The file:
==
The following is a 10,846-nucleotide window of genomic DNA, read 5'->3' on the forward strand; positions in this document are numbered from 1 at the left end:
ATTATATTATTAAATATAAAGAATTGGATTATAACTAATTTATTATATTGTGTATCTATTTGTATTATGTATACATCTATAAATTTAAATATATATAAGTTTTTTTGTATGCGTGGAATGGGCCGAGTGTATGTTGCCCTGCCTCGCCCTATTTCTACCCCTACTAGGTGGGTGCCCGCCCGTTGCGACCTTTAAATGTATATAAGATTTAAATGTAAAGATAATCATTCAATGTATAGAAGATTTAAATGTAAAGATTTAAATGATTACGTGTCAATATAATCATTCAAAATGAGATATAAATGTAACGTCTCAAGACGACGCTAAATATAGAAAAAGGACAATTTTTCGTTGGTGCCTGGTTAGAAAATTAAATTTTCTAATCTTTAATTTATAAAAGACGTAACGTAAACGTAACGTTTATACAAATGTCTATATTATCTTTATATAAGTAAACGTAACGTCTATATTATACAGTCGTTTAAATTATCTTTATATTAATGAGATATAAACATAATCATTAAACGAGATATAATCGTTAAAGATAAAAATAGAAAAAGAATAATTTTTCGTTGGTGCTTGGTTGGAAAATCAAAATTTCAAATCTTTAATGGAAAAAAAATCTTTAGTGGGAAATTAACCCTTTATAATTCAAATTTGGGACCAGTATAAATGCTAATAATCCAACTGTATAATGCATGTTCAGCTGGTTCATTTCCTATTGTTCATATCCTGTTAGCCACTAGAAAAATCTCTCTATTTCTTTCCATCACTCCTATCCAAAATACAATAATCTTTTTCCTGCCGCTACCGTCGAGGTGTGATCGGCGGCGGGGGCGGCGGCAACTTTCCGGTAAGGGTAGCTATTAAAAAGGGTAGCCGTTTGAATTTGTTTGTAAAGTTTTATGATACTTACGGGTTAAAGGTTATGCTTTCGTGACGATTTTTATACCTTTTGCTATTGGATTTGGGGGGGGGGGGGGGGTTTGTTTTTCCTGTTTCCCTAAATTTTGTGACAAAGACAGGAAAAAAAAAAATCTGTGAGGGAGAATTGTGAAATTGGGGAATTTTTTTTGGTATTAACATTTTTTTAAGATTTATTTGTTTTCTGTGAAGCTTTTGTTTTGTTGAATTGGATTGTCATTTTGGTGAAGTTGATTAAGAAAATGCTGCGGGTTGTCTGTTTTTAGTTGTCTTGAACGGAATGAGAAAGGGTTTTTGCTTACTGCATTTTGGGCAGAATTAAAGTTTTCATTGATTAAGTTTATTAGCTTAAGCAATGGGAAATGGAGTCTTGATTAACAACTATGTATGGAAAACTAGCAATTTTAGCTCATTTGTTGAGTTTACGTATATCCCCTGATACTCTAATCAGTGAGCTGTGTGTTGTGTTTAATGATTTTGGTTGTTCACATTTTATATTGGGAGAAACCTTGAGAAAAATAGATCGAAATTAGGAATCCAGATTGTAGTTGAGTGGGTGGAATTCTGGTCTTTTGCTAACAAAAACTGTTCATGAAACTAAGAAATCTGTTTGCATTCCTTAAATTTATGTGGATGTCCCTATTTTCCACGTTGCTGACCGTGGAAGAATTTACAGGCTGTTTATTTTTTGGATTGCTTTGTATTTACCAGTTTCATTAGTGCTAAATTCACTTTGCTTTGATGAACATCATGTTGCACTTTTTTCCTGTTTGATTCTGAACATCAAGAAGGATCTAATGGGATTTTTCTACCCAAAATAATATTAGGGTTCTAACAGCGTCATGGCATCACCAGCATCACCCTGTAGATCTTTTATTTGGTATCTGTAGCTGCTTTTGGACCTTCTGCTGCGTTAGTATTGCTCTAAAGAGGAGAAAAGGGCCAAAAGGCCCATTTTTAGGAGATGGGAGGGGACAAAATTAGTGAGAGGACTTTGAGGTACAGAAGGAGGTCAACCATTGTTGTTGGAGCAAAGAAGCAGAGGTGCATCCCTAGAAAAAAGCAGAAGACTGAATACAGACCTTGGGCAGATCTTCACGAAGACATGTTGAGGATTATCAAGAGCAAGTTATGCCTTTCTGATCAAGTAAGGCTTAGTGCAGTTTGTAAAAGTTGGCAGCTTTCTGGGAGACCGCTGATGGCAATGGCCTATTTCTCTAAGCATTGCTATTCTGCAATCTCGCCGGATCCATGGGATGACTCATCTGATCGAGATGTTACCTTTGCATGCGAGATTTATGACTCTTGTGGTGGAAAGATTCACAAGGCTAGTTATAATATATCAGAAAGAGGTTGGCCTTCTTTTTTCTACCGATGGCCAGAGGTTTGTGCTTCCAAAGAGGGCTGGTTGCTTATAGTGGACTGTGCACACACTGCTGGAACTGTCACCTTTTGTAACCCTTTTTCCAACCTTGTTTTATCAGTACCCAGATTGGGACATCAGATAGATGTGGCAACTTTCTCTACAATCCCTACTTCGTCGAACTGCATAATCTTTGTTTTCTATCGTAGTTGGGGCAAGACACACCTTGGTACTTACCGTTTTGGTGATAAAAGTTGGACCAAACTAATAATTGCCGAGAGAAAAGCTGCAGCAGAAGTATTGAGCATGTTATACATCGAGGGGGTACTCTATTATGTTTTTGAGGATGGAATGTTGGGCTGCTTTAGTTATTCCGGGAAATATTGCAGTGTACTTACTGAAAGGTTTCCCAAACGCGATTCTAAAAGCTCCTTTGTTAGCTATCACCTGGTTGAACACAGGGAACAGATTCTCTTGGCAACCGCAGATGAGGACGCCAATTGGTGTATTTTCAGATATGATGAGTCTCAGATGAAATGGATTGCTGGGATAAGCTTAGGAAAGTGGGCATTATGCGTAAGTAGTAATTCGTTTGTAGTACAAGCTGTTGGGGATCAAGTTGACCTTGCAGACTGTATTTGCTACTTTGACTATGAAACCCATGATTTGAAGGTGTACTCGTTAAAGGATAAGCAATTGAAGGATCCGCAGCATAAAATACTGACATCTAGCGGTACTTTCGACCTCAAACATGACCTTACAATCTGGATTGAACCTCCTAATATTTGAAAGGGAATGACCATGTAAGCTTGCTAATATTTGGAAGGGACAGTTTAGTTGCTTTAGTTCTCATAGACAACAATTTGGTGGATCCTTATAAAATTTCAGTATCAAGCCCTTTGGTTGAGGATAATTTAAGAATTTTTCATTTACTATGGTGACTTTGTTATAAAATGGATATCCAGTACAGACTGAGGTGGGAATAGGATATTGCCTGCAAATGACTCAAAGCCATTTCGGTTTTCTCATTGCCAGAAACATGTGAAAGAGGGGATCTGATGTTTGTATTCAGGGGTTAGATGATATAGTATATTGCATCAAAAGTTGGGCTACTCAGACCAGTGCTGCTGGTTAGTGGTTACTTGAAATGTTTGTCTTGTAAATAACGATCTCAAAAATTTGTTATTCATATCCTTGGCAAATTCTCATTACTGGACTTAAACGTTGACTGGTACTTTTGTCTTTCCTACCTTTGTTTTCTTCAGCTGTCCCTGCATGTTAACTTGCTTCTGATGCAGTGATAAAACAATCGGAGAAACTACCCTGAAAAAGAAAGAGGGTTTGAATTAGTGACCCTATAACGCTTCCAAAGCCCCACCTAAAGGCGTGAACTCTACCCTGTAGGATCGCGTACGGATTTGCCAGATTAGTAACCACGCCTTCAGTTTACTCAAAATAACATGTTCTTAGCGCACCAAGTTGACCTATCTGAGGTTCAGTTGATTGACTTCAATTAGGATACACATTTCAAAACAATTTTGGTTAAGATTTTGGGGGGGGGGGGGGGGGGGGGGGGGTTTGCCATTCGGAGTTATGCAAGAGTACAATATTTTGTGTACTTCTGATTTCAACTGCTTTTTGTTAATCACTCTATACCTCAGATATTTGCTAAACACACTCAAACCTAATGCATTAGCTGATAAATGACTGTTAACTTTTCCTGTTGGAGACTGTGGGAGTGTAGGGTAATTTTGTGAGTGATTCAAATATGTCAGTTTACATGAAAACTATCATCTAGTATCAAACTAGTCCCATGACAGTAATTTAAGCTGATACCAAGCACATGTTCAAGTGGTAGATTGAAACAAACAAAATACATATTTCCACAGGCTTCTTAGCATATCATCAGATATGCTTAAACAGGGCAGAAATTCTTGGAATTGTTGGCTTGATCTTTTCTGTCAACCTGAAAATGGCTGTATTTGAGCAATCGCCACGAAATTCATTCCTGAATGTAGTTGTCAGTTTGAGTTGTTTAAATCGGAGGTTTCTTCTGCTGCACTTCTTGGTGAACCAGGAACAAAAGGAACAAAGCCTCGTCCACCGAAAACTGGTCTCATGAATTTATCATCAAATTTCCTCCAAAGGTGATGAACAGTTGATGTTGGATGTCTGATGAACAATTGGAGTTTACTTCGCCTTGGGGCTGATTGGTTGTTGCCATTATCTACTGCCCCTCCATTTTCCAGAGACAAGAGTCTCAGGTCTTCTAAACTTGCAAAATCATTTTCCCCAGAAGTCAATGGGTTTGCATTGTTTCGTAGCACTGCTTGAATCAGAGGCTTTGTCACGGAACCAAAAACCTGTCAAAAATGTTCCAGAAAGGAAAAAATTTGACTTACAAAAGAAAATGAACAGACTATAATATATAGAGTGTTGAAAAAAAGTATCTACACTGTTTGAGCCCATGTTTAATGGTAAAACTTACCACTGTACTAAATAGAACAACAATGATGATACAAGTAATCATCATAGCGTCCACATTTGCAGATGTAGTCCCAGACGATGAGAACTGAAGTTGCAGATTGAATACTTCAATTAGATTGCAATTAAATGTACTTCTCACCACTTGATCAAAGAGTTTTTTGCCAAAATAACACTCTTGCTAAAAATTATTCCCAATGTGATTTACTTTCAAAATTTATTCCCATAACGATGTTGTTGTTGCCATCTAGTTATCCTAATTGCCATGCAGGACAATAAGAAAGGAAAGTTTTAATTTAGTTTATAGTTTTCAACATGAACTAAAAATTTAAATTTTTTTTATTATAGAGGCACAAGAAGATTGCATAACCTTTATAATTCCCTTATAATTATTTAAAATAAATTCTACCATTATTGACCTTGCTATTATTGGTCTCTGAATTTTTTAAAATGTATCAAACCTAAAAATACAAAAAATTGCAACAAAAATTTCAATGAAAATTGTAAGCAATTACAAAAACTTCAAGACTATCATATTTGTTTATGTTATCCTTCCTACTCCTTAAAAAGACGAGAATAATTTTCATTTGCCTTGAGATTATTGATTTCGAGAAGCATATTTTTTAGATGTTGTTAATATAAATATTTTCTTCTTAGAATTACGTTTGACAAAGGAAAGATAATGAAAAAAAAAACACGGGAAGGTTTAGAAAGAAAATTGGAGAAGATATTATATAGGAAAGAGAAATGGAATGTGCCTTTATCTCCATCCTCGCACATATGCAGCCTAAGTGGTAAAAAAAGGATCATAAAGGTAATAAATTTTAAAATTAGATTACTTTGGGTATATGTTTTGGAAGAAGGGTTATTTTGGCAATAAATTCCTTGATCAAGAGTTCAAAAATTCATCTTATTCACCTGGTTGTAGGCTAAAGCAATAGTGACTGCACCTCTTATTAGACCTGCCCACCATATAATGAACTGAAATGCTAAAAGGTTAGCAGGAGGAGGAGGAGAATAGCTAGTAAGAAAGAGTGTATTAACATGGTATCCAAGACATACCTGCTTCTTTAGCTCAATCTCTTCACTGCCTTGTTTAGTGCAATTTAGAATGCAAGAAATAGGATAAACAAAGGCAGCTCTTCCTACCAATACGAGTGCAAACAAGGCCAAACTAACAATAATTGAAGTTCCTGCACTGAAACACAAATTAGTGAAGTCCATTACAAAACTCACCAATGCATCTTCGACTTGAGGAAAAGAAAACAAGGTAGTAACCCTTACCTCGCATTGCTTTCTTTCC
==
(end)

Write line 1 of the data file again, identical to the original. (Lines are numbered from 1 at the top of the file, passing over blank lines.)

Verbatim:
The following is a 10,846-nucleotide window of genomic DNA, read 5'->3' on the forward strand; positions in this document are numbered from 1 at the left end: